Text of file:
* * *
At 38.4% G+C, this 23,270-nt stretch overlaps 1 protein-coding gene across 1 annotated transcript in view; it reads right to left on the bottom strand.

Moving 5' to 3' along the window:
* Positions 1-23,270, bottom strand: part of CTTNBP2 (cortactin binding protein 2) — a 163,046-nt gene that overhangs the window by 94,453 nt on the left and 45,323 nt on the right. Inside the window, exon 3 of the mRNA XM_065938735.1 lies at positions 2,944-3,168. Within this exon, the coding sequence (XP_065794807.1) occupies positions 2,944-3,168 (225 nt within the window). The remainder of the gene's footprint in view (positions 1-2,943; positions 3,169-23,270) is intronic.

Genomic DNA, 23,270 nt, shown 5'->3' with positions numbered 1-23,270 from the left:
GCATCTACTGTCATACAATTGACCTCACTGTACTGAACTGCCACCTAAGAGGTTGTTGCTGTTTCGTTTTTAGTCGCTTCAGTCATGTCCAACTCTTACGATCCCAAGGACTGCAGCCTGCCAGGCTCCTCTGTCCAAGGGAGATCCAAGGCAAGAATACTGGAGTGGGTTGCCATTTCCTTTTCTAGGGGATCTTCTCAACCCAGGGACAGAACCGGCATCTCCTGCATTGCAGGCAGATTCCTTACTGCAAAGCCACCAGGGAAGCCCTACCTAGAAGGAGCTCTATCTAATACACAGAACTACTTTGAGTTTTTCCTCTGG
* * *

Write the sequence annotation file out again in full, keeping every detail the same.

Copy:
At 38.4% G+C, this 23,270-nt stretch overlaps 1 protein-coding gene across 1 annotated transcript in view; it reads right to left on the bottom strand.

Moving 5' to 3' along the window:
* Positions 1-23,270, bottom strand: part of CTTNBP2 (cortactin binding protein 2) — a 163,046-nt gene that overhangs the window by 94,453 nt on the left and 45,323 nt on the right. Inside the window, exon 3 of the mRNA XM_065938735.1 lies at positions 2,944-3,168. Within this exon, the coding sequence (XP_065794807.1) occupies positions 2,944-3,168 (225 nt within the window). The remainder of the gene's footprint in view (positions 1-2,943; positions 3,169-23,270) is intronic.

Genomic DNA, 23,270 nt, shown 5'->3' with positions numbered 1-23,270 from the left:
GCATCTACTGTCATACAATTGACCTCACTGTACTGAACTGCCACCTAAGAGGTTGTTGCTGTTTCGTTTTTAGTCGCTTCAGTCATGTCCAACTCTTACGATCCCAAGGACTGCAGCCTGCCAGGCTCCTCTGTCCAAGGGAGATCCAAGGCAAGAATACTGGAGTGGGTTGCCATTTCCTTTTCTAGGGGATCTTCTCAACCCAGGGACAGAACCGGCATCTCCTGCATTGCAGGCAGATTCCTTACTGCAAAGCCACCAGGGAAGCCCTACCTAGAAGGAGCTCTATCTAATACACAGAACTACTTTGAGTTTTTCCTCTGG